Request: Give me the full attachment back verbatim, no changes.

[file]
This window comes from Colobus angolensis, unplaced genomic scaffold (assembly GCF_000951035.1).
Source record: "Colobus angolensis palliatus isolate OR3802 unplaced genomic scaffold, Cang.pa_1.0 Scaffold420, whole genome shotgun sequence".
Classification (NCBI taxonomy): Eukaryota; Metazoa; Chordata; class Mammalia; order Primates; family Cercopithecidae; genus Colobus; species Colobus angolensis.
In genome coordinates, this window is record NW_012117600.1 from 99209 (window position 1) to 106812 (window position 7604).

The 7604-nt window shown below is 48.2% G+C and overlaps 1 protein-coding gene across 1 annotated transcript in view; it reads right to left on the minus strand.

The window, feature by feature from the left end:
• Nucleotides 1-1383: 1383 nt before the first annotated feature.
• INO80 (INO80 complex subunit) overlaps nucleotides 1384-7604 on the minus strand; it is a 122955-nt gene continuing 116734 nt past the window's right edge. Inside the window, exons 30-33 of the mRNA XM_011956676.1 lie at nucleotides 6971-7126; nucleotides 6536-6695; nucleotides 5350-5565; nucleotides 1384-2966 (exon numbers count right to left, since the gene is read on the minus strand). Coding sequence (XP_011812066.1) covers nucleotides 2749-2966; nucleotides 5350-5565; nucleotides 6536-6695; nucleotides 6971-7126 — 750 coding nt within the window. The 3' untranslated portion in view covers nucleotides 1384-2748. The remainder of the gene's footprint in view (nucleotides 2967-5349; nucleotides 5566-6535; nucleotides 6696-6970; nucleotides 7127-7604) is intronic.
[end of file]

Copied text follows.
This window comes from Colobus angolensis, unplaced genomic scaffold (assembly GCF_000951035.1).
Source record: "Colobus angolensis palliatus isolate OR3802 unplaced genomic scaffold, Cang.pa_1.0 Scaffold420, whole genome shotgun sequence".
Classification (NCBI taxonomy): Eukaryota; Metazoa; Chordata; class Mammalia; order Primates; family Cercopithecidae; genus Colobus; species Colobus angolensis.
In genome coordinates, this window is record NW_012117600.1 from 99209 (window position 1) to 106812 (window position 7604).

The 7604-nt window shown below is 48.2% G+C and overlaps 1 protein-coding gene across 1 annotated transcript in view; it reads right to left on the minus strand.

The window, feature by feature from the left end:
• Nucleotides 1-1383: 1383 nt before the first annotated feature.
• INO80 (INO80 complex subunit) overlaps nucleotides 1384-7604 on the minus strand; it is a 122955-nt gene continuing 116734 nt past the window's right edge. Inside the window, exons 30-33 of the mRNA XM_011956676.1 lie at nucleotides 6971-7126; nucleotides 6536-6695; nucleotides 5350-5565; nucleotides 1384-2966 (exon numbers count right to left, since the gene is read on the minus strand). Coding sequence (XP_011812066.1) covers nucleotides 2749-2966; nucleotides 5350-5565; nucleotides 6536-6695; nucleotides 6971-7126 — 750 coding nt within the window. The 3' untranslated portion in view covers nucleotides 1384-2748. The remainder of the gene's footprint in view (nucleotides 2967-5349; nucleotides 5566-6535; nucleotides 6696-6970; nucleotides 7127-7604) is intronic.